Based on requirements from MDE, this project will analyze multiple
aspects of the RGGI program and how it both positively and potentially
negatively might affect the State of Maryland as well as neighboring
regions. In particular, our impact study will evaluate whether
the State's participation in the RGGI has or may have an adverse
impact on the:
-- Preservation and enhancement of the economic welfare of
the residents of the State;
-- Maintenance of a safe and reliable electric power supply in the State,
-- Adequacy of the energy supply in the State, including the potential for power
-- Ability of persons who own, lease, operate, or control an affected facility
to compete in neighboring states, or,
-- Electric rates for residents of the State.
The study shall take into consideration a number of factors,
-- The number of states that are included as full participants
in the RGGI,
-- The mix of energy resources in the states that are included as full participants
in the RGGI; and,
-- Availability of credits among participating states.
The analysis of the aforementioned items is a complex task
which necessarily involves experts in energy, the environment,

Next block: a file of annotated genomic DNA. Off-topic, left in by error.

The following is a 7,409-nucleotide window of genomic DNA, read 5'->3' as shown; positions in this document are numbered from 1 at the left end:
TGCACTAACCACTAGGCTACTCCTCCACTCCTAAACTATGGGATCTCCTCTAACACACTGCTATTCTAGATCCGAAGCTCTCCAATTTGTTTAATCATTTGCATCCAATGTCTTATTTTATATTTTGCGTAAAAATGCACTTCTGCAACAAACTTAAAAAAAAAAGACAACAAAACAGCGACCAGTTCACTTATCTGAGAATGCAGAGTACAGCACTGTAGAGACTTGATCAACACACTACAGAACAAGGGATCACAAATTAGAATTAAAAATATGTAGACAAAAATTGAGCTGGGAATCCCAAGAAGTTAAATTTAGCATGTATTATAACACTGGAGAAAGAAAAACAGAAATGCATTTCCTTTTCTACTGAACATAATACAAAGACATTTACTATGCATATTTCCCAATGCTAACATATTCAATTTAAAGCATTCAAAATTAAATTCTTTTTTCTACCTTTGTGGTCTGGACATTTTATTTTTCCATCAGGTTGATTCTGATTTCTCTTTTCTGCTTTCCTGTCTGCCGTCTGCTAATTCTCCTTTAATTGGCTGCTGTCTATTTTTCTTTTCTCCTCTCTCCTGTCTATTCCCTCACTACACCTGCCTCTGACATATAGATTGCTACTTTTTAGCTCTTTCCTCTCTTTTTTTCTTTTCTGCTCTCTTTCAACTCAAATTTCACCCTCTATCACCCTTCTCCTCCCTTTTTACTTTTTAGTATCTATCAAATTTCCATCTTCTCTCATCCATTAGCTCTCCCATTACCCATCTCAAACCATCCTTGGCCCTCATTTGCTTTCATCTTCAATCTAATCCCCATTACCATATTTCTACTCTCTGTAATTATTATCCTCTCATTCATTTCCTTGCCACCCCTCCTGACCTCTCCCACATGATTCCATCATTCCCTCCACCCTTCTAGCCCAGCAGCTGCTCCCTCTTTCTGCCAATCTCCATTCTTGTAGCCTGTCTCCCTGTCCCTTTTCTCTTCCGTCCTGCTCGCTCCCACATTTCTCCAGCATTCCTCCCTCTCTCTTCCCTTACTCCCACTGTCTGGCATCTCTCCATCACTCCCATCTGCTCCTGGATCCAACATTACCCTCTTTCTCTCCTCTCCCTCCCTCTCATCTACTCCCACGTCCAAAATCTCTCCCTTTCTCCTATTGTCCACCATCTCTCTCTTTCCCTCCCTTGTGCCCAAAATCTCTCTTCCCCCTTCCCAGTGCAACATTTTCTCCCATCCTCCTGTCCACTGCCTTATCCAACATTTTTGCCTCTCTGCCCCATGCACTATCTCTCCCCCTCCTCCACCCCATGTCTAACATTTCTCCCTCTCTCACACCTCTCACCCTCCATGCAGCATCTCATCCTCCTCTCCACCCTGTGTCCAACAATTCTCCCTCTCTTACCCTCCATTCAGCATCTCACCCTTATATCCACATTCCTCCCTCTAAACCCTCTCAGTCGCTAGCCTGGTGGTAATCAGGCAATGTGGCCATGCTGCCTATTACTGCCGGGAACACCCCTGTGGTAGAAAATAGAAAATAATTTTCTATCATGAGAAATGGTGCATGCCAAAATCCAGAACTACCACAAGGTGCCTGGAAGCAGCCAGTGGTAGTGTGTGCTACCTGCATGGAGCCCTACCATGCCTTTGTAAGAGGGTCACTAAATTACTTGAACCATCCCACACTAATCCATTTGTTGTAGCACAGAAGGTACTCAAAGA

economics, and modeling. To this end, the University of Maryland’s
Center for Integrative Environmental Research (CIER) has assembled
a talented team of researchers and industry experts. CIER will
have overall responsibility for the project making sure that
the issues mentioned above are carefully analyzed and reported
in a clear and comprehensive way.
Project Modeling Researchers from Johns
Hopkins University (JHU) and Resources
for the Future (RFF) will be partnering with the University
of Maryland as subcontractors, and will be applying their
expertise in the modeling of the electric power grid as well
as the resulting environmental impacts. In particular, both
JHU and RFF will be using existing models -- Oligopolistic
Power Market Model (JHU) and Haiku Model (RFF) -- that can
directly answer questions such as adequacy of the energy
supply, generator competitiveness, electricity rates, and
reliability issues in addition to providing some summary
economic measures such as producer and consumer surplus.
These models have already been applied in different contexts
to address energy sector issues in Maryland. In addition,
the University of Maryland itself will draw upon its expertise
in electric power and environmental issues. In terms of the
economic effects, Towson
University’s (TU) RESI will be brought in to use
their input-output model to measure the economic welfare
impact of RGGI participation on the State of Maryland.
View details on each modeling approach by clicking
The resulting analysis and report will consequently provide
the State with a comprehensive review of all of the major impacts
of Maryland’s participation in RGGI so that it can make
appropriate decisions for the benefit of Maryland and its residents.
The assessments presented to the State will be based on the
best available science, modeling and economic analysis conducted
by the most qualified individuals and institutions. A study
report detailing the result of the various model runs will
be provided to MDE in January 2007.